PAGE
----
"Playing is not something I do at night, it's my function in life"
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drumsticks don't sweat.
scott
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The point is, do you want to make stuff (music) with your tools (instruments), or sit and admire how shiny they look all set up in the basement? :-)
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-MIKE-

"Playing is not something I do at night, it's my function in life"
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On Fri, 14 Nov 2008 02:01:30 +0000, MIKE- wrote

or worse still, wear gloves while playing..
or more worserer even, wear gloves while bench pressing..
ah.. benches, yes...
Sacrificial hardboard top, if you must an' you want to re-flat the surface every few years by chucking and replacing it. That way it'll have good surface for lay-ups and assemblifying stuff an' you'll never be scared of ruining it
Else a used (but not abused) workbench with a few dings, worn bits, blood stains etc.looks rather nice, don'tya think? the patina of function gives it some credibility. Of course crap stuff won't ever take on that used, aged and bedded-in look.. it just falls apart. Think Ikea "furniture" vs. say, Shaker or (insert favourite style here.)
<obtuse ramble> Ever been to someone's house where they keep the soft furniture covered in the shrink wrap it came in from the store, to "keep it nice"?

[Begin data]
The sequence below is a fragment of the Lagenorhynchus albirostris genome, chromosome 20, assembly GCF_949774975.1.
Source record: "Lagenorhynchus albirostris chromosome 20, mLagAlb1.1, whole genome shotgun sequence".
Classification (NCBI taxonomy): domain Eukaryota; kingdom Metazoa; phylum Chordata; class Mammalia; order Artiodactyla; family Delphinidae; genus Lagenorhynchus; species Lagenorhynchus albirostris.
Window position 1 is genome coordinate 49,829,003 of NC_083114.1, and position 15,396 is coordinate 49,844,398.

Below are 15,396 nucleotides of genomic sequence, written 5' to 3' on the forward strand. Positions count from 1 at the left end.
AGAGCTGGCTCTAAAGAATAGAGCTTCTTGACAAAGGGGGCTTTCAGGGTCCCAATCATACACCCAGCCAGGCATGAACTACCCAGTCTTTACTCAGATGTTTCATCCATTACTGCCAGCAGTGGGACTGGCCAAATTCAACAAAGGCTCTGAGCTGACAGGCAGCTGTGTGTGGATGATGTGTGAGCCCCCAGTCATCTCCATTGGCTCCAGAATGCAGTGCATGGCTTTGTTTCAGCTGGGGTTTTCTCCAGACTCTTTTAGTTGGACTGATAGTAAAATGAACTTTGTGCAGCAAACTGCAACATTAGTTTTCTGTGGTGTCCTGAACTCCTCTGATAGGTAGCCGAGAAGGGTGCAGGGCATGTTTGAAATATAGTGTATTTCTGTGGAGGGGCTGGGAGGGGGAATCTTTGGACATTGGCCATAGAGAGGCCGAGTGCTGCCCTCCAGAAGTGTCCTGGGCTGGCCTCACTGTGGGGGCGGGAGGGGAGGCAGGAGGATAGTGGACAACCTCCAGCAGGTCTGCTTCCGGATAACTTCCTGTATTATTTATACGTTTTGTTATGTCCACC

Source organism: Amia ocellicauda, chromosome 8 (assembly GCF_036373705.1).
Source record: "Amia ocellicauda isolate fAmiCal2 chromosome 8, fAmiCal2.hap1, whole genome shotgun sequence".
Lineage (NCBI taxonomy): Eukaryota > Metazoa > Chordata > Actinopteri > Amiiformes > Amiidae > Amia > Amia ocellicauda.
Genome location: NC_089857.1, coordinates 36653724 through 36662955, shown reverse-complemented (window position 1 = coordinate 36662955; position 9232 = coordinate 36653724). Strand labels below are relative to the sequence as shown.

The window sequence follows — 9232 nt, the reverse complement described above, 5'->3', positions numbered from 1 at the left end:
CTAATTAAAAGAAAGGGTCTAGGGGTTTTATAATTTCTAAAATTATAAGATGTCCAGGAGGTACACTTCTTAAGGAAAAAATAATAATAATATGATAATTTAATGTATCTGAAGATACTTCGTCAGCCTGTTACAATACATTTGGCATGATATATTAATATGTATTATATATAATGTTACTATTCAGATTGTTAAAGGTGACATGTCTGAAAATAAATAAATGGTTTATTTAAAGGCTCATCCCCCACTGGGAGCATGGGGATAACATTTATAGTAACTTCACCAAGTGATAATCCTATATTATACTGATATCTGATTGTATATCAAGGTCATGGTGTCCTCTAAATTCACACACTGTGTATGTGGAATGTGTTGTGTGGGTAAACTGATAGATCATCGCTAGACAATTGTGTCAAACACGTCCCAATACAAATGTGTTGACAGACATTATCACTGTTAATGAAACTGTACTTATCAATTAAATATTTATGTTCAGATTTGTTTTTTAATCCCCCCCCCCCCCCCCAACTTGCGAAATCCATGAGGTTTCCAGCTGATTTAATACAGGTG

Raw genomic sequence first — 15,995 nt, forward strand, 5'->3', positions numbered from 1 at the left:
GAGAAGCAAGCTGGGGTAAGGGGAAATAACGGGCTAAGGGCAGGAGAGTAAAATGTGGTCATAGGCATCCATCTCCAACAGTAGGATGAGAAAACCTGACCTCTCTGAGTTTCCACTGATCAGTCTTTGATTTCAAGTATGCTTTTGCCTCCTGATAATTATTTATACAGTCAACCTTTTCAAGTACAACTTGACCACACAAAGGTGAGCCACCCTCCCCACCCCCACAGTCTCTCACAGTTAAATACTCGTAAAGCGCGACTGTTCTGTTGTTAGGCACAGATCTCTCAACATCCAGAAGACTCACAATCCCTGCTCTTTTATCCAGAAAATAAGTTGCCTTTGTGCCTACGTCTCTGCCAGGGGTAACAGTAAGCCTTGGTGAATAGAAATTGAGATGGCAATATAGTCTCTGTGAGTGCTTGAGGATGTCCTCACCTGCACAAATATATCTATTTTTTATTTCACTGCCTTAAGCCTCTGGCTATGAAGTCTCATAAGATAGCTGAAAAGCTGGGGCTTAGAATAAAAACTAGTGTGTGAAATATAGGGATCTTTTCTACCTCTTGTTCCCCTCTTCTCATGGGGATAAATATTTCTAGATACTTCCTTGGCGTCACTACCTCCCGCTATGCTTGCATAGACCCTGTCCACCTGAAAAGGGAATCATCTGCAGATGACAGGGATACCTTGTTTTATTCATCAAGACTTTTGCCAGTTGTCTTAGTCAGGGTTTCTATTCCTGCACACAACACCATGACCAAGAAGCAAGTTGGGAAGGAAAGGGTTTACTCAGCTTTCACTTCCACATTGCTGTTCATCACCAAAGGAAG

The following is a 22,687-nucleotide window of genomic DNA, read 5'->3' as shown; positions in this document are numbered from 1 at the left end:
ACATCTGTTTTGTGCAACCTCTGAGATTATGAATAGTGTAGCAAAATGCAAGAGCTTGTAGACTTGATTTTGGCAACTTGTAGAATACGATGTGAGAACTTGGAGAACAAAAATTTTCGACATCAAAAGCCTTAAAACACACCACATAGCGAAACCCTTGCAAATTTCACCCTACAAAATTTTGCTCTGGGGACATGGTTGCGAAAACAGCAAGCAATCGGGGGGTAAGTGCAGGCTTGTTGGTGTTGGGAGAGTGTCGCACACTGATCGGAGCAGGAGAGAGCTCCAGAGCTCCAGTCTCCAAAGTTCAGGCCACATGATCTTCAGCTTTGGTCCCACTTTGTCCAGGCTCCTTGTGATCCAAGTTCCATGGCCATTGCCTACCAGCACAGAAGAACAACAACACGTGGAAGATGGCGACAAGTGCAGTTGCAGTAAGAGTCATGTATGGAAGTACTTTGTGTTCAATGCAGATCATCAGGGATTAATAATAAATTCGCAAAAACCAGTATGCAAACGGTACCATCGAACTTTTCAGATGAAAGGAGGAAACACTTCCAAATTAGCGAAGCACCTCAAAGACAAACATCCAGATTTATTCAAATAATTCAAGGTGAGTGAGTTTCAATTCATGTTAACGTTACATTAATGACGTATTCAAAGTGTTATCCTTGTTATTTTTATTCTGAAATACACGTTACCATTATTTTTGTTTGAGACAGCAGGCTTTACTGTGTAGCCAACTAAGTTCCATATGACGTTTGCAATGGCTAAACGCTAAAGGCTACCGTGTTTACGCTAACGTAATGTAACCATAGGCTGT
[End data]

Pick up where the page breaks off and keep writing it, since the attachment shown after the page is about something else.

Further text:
I haven't seen it for a few years. I don't go to total strangers' houses very often but when I was doing deliveries and installation jobs in college vacation time, I would occasionally encounter this weird phenomenon, together with carpets covered in clear pvc mats so you could walk on the carpet without, er, walking on the carpet.
In the north of England, back in the 'fifties, it was common to have one room in the house NEVER used, but kept for "best" This was in a house that only had two downstairs rooms and a kitchen.
Of course, the only occasions that warranted using the best room - the 'front" room, or "parlour" were entertaining the Vicar with a cup of tea and a ceremonial biscuit (cookie) and laying out a recently departed member of the household. It was never used as a drawing room, for example, and the door to the street was permanently locked and may have gone for several years without being opened. Normally the only reason to go into the room would be to dust it, wind the clock and add yet another layer of polish to the undisturbed polish on the furniture.
The room was essentially a museum; full of fine things, and like the artefacts in a Pharaoh's tomb, maybe for use in the afterlife.
I have seen workshops like this.
No dust.. I mean NO dust, like even creating sawdust would be "abusing" the set-up, but they are a display area for a collection of tools which are some sort of trophy acquisition and a statement about masculinity or somesuch. Mr Wood Whisperer does a lovely skit on this.